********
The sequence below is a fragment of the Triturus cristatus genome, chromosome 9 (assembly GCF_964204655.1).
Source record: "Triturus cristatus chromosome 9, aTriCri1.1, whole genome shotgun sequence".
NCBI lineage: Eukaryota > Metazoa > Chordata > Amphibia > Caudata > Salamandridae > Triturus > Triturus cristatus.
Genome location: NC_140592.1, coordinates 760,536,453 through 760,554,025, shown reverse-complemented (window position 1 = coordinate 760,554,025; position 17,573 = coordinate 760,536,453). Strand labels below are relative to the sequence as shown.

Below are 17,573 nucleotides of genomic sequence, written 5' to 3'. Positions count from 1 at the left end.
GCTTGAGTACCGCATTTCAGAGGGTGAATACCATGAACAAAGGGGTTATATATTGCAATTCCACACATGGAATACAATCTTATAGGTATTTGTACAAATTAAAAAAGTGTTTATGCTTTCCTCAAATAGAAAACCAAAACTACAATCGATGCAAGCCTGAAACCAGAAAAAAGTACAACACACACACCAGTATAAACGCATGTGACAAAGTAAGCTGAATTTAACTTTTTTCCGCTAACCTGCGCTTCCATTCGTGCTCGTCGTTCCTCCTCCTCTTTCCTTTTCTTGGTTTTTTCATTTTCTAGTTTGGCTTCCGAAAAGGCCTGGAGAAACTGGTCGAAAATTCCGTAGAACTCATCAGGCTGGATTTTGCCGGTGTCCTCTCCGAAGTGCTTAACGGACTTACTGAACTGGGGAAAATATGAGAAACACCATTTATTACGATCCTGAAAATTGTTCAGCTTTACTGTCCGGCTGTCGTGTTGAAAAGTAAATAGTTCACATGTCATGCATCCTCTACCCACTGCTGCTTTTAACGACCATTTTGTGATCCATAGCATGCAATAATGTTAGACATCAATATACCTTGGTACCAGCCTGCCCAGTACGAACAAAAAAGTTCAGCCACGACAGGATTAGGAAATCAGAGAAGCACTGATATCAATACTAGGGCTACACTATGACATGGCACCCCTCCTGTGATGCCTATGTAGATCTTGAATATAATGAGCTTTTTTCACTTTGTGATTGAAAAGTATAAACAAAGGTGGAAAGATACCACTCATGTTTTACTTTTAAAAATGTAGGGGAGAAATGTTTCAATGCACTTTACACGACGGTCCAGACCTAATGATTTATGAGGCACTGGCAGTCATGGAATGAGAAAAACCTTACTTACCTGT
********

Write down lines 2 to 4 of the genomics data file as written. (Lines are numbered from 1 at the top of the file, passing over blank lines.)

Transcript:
Source record: "Triturus cristatus chromosome 9, aTriCri1.1, whole genome shotgun sequence".
NCBI lineage: Eukaryota > Metazoa > Chordata > Amphibia > Caudata > Salamandridae > Triturus > Triturus cristatus.
Genome location: NC_140592.1, coordinates 760,536,453 through 760,554,025, shown reverse-complemented (window position 1 = coordinate 760,554,025; position 17,573 = coordinate 760,536,453). Strand labels below are relative to the sequence as shown.